Renewable energy is now the fastest growing source of electricity in the US, and in 2019, wind power usage surpassed that of hydroelectricity, with around 300 billion kWh being produced through wind power over the year. There are 57,000 wind turbines in the US, which you can view on the US Geological Survey’s interactive map.
Why use wind energy?
Using energy from the wind to generate electricity has many advantages which make it increasingly popular. The idea to use wind power originated around 5000 BC, although modern-day advances and technology means that wind power is better and more cost effective than ever. More wind power is being used each year to meet the ever-increasing demand for electricity in the US and in 2019, 24% of renewable energy consumption in the US was generated through wind power.
What does the wind industry offer?
- There is a full scope of wind turbine sizes to accommodate a variety of needs, from small distributed systems for powering homes and ranches, to giant multi-megawatt offshore turbines. There are now so many turbines in the US, that 100 gigawatts usage has been passed; enough to power millions of homes.
- As wind is free, the energy it creates is cost effective, meaning utilities can lock in wind energy prices for 20-30 years.
- More than 500 American manufacturing plants are building wind power components which makes wind power good for the US economy.
- Each year, wind installations save the nation over 87 billion gallons of water from being used in conventional power plants. As it is a clean energy source that does not emit harmful air pollution or use water, it is a good source of energy for the environment.
With so many reasons to use wind power, it is no surprise that over 80% of Americans think we should use more of it.
How wind power works
The Earth’s surface is made up of different types of land and water which absorb the sun’s heat at different rates, which causes the movement of the air to create wind.
During the day, the air above land heats more quickly than the air above water. The warm air over the land expands and rises, while the cooler air above the water rushes in to replace it, creating wind. At night, the wind moves in the opposite direction due to air cooling more rapidly over land than water. This is known as the daily wind cycle. This also happens on a much larger, global, scale due to the air at the equator being heated more by the sun than the air at the North and South poles.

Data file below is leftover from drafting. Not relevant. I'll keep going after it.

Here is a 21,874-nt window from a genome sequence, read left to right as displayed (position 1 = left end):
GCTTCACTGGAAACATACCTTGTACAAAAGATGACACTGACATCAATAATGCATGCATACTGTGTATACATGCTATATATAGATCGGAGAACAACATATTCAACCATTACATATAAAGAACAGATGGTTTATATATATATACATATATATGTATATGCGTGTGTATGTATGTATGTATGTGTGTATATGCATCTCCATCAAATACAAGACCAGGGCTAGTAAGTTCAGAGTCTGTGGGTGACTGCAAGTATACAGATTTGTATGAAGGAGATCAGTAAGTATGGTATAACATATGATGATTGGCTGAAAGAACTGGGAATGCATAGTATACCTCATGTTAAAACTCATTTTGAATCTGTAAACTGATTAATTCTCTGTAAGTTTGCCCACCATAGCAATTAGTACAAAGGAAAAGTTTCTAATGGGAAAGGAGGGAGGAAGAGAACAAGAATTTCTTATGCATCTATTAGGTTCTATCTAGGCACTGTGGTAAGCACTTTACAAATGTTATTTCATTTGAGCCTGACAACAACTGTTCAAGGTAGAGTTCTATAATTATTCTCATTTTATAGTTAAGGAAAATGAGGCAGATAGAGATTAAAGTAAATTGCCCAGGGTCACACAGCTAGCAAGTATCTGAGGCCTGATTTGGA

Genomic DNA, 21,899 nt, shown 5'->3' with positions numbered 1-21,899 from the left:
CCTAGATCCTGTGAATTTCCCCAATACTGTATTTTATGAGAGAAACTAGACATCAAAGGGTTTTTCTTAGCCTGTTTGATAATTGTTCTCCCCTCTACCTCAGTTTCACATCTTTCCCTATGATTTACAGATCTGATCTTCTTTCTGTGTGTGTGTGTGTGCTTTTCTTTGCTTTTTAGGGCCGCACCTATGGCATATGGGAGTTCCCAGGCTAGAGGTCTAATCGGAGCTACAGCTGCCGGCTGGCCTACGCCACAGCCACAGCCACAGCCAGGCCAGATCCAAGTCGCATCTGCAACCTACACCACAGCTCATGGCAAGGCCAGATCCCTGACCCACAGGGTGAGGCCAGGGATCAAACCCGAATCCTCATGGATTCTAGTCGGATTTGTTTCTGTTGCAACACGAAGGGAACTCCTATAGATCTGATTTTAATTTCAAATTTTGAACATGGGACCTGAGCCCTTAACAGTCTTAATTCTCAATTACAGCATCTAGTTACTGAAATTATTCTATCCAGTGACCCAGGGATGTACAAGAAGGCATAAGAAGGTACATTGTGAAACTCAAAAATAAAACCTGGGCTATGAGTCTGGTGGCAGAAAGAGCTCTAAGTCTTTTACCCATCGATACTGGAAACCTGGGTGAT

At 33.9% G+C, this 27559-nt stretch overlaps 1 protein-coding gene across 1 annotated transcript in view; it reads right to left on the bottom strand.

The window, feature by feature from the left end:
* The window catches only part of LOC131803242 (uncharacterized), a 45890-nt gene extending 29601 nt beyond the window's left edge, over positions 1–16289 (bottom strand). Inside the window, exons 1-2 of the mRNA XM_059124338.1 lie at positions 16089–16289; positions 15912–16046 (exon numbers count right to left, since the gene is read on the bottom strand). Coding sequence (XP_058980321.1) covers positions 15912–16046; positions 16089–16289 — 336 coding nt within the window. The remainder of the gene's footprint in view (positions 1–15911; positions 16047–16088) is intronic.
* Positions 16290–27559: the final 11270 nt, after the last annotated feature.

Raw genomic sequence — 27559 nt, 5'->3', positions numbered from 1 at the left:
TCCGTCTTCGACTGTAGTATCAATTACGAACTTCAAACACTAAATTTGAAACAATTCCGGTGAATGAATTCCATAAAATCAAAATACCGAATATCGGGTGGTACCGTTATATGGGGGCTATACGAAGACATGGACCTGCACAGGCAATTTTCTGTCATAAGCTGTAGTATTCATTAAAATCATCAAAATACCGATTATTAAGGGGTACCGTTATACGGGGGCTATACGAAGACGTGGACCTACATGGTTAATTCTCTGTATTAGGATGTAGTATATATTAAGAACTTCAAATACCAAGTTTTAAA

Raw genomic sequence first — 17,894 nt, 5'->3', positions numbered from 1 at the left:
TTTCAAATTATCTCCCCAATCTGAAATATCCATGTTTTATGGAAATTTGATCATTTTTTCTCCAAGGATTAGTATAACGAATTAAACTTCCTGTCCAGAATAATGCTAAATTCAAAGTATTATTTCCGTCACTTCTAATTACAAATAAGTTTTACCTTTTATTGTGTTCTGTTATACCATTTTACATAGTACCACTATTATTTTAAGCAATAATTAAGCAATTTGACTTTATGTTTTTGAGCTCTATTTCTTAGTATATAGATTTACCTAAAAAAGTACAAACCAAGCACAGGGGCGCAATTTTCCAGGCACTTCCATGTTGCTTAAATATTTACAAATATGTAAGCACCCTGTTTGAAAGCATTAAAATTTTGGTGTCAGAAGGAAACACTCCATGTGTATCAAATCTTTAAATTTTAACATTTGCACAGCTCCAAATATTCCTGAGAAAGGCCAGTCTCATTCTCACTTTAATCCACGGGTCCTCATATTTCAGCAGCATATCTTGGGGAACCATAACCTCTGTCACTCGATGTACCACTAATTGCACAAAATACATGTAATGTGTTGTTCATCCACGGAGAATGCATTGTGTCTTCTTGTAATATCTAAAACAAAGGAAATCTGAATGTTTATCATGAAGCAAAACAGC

The kinetic energy in wind is converted into mechanical or electrical power by wind technologies. The amount of wind power available is proportional to the cube of its speed, meaning that if the wind speed doubles, the power available to the generator increases by a factor of eight.
The rotor blades of a wind turbine, which are similar to an airplane’s propeller blades, generate lift from the passing wind, causing the hub of the turbine to rotate. This action then turns a generator, creating electricity.
A pocket of low-pressure air forms on the downwind side of the blade as the wind blows. The blade is pulled towards this pocket which turns the rotor; this is called ‘lift.’ The lift creates a force much stronger than that of the wind against the front side of the blade, called ‘drag.’ The lift and drag combination is what makes the rotor spin.
Wind turbines are mounted on a tower at least 100m (30ft) above the ground, where the wind is faster and less turbulent as it doesn’t have to compete with friction from the ground. Optimal wind turbine placement is 50m above ground level in an area where wind speeds reach 16-20mph. It is also important for utility-scale power plants to be located near existing power lines.
For utility-scale sources of wind energy, turbines are usually built close together to form a wind farm that provides bulk power, although they can be used on a much smaller scale for water pumping, communications, or even individual residential properties and farms. Wind technology can also be combined with photovoltaic systems.
How wind power works
There are many different sizes and styles of wind turbine depending on what they are to be used for. The most common style, which exists in different sizes, is the “horizontal-axis design”. This style of turbine has two or three blades which spin upwind of the tower and have axes horizontal to the ground.
Savonius and Darrieus turbines are less common and have vertical axes. The Darrieus turbine was invented in the 1920s in France and has vertical blades that rotate into and out of the wind. It is sometimes likened to an eggbeater. The Savonius is a drag-type turbine which turns relatively slowly but yields a high torque. Although its slow speeds make it inefficient for generating electricity, it is useful for grinding grain, pumping water and other tasks. If viewed from above, it has an S-shape.
Large wind turbines that are used to generate power to a grid range from 100 kilowatts up to the enormous multi-megawatt machines being manufactured and tested in Europe. Larger, heavier turbines are placed on towers that are up to 100m high and have blades that are 30-60m long. Wind farms can consist of just a handful or hundreds of turbines that power whole towns, and are usually placed in groups or rows to take advantage of prime windy spots.